This painting combines two things I love: bold colors and ancient Egypt. What does it have to do with ancient Egypt?  Look at all of the little dashes and curvy marks—those are the same symbols that the ancient Egyptians used for numbers.  And the concentric rectangles?  They look like an aerial view of a pyramid.

As a museum educator, I am always thinking about the elements of art: line, shape, color, and texture.  This painting utilizes all four of these to great success.  How many different types of lines can you see?  How many colors are there?  Is the texture rough or smooth? 

Alfred Jensen worked in a very methodical, mathematical way. The colors, shapes, and patterns are mesmerizing. Take a long look at this painting the next time you are at the High, and your eyes may start to play tricks on you!


Who is YOUR favorite artist? August 26, 2010

Filed under: Favorite artist — erinkdougherty @ 2:34 pm

For today’s installment of “Who is YOUR favorite artist?” I spoke with Courtney McClellan, a lover of art supplies and most importantly an artist herself. Below you will find out more about her favorite artist in the High’s collection:

My favorite artist is Joseph Cornell because he reminds us that collecting is an art form. When I make art I gather materials from all sorts of places: nature, my closet, a thrift store, even the recycling bin. Joseph Cornell liked to make art this way too.

When I look at the boxes he made I get to think of faraway places, time long passed, and the people who these things belonged to. In his boxes are found materials like birds, balls, paper dolls, newspapers, and parts of broken clocks. By making these collections he reminds us that beautiful things are around us all of the time, even things we don’t initially see as beautiful.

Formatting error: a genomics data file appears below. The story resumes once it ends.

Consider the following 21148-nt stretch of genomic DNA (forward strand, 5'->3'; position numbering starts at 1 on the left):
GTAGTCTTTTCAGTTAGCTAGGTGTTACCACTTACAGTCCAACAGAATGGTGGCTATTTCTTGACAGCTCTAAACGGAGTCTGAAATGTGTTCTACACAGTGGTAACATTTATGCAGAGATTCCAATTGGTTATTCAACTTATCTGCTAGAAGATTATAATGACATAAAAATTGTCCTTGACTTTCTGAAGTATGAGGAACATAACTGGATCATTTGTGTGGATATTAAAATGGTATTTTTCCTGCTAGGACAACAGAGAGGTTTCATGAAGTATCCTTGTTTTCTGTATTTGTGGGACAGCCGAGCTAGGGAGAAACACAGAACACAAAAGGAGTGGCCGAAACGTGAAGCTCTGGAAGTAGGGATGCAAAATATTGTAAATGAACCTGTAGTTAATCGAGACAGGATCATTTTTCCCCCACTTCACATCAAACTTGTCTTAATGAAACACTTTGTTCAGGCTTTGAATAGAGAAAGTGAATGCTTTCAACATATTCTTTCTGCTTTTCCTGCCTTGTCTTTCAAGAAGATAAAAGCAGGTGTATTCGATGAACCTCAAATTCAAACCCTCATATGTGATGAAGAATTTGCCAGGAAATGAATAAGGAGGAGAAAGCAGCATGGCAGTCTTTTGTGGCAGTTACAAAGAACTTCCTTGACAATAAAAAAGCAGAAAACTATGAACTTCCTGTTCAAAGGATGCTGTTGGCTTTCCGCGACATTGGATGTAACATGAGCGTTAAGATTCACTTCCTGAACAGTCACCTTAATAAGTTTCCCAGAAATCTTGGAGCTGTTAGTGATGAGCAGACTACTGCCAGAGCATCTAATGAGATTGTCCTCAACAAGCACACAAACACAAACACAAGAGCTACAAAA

I try to imagine why Cornell put these particular items together. Are they revealing a secret? Do they tell a story? Are they a visual poem? Could they be someone’s treasures, or are they a mini-museum of forgotten things?

I like Joseph Cornell because he makes me wonder.

If you would like to see one of Joseph Cornell’s “treasure boxes” visit gallery 404 at the High Museum of Art.


Who is YOUR favorite artist? June 26, 2010

Filed under: Favorite artist — erinkdougherty @ 3:21 pm

For today’s installment of “Who is YOUR favorite artist?” I spoke with Jenna Madison, a museum education superstar. Below you will find out more about her favorite artist in the High’s collection:

Ok… my favorite artist in the High’s collection is Gerhard Richter. I love Richter because he is so incredibly versatile. He’s an amazing draftsman—he can reproduce an image from a photograph in oil paint with all the detail and clarity of the original. But it’s his abstract work that moves me the most. He never ceases to experiment with the possibilities of his medium and frequently invites the element of chance into his painting process.

Among my favorite works are those from Richter’s Abstract Painting series begun in the mid-1980s, including the beautiful reddish/purple/blue canvas called Abstract Painting (849-2) in the High’s collection. To make this painting, Richter spread the paint randomly across the surface, using a squeegee-like tool to smear and blend the colors until they produced a brilliant, multi-tonal effect. This particular process, and the resulting layers of color, has always reminded me of finger painting. It’s very spontaneous and you get the sense that Richter uses his brushes and tools much in the same way that children use their fingers and hands to draw channels in the paint by applying pressure to the wet surface.  It’s simply wonderful…